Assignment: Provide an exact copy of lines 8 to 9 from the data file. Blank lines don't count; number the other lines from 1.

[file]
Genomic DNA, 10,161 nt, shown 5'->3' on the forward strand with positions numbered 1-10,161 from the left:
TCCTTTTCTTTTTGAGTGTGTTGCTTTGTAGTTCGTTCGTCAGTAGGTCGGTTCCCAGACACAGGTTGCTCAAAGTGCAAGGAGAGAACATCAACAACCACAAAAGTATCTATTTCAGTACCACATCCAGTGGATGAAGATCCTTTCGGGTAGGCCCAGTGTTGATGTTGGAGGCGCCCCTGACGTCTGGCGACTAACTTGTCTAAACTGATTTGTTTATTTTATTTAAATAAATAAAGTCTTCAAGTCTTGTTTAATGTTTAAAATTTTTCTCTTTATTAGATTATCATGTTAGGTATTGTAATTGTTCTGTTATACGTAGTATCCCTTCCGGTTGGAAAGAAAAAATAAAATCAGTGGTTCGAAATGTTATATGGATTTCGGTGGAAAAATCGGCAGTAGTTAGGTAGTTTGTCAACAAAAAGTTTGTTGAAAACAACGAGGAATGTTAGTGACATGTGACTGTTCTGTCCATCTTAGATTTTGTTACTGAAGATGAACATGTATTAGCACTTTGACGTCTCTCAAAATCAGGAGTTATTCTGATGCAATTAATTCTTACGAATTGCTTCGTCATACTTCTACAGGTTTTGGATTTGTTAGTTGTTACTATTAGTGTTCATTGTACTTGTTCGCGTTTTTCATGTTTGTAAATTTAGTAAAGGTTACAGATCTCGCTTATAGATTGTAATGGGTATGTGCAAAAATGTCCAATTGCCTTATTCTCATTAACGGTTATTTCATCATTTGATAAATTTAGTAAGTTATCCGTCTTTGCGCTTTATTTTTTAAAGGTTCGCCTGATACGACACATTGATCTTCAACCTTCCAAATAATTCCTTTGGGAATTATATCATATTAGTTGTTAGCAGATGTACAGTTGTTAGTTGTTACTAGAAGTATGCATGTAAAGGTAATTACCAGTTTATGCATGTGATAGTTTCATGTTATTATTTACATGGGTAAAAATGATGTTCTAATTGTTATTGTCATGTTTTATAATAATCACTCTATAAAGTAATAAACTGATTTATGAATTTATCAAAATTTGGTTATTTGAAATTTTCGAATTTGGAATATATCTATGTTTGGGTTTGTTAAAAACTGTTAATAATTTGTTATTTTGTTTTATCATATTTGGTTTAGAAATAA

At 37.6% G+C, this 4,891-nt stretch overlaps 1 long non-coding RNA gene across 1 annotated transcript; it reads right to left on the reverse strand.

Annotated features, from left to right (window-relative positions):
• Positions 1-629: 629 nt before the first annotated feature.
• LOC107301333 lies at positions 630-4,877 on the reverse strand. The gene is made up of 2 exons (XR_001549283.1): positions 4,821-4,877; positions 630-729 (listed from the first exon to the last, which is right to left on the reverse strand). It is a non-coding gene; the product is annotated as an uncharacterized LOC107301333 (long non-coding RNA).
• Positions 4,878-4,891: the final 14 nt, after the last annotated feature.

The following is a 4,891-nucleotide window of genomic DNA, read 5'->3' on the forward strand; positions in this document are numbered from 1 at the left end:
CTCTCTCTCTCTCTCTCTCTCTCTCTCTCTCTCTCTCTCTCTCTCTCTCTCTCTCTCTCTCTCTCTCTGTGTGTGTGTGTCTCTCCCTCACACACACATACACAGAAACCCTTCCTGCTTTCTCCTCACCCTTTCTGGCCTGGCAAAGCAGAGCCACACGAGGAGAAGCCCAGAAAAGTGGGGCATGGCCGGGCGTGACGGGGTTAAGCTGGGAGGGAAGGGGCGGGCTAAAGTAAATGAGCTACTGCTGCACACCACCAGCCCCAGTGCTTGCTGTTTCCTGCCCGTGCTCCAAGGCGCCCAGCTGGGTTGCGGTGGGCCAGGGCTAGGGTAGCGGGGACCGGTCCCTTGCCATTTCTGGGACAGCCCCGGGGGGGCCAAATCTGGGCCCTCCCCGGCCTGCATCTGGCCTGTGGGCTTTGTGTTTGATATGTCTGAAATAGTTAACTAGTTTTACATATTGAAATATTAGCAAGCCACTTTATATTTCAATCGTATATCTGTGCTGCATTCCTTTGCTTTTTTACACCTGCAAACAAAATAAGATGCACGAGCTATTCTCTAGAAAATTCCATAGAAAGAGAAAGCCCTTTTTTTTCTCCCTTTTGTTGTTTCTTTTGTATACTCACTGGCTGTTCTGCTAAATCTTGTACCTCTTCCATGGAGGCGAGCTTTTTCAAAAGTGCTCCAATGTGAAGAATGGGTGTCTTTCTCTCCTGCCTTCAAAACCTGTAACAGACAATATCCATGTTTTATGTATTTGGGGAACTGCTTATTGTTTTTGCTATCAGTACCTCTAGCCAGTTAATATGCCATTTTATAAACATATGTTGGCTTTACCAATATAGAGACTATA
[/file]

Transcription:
The following is a 4,891-nucleotide window of genomic DNA, read 5'->3' on the forward strand; positions in this document are numbered from 1 at the left end:
CTCTCTCTCTCTCTCTCTCTCTCTCTCTCTCTCTCTCTCTCTCTCTCTCTCTCTCTCTCTCTCTCTCTGTGTGTGTGTGTCTCTCCCTCACACACACATACACAGAAACCCTTCCTGCTTTCTCCTCACCCTTTCTGGCCTGGCAAAGCAGAGCCACACGAGGAGAAGCCCAGAAAAGTGGGGCATGGCCGGGCGTGACGGGGTTAAGCTGGGAGGGAAGGGGCGGGCTAAAGTAAATGAGCTACTGCTGCACACCACCAGCCCCAGTGCTTGCTGTTTCCTGCCCGTGCTCCAAGGCGCCCAGCTGGGTTGCGGTGGGCCAGGGCTAGGGTAGCGGGGACCGGTCCCTTGCCATTTCTGGGACAGCCCCGGGGGGGCCAAATCTGGGCCCTCCCCGGCCTGCATCTGGCCTGTGGGCTTTGTGTTTGATATGTCTGAAATAGTTAACTAGTTTTACATATTGAAATATTAGCAAGCCACTTTATATTTCAATCGTATATCTGTGCTGCATTCCTTTGCTTTTTTACACCTGCAAACAAAATAAGATGCACGAGCTATTCTCTAGAAAATTCCATAGAAAGAGAAAGCCCTTTTTTTTCTCCCTTTTGTTGTTTCTTTTGTATACTCACTGGCTGTTCTGCTAAATCTTGTACCTCTTCCATGGAGGCGAGCTTTTTCAAAAGTGCTCCAATGTGAAGAATGGGTGTCTTTCTCTCCTGCCTTCAAAACCTGTAACAGACAATATCCATGTTTTATGTATTTGGGGAACTGCTTATTGTTTTTGCTATCAGTACCTCTAGCCAGTTAATATGCCATTTTATAAACATATGTTGGCTTTACCAATATAGAGACTATA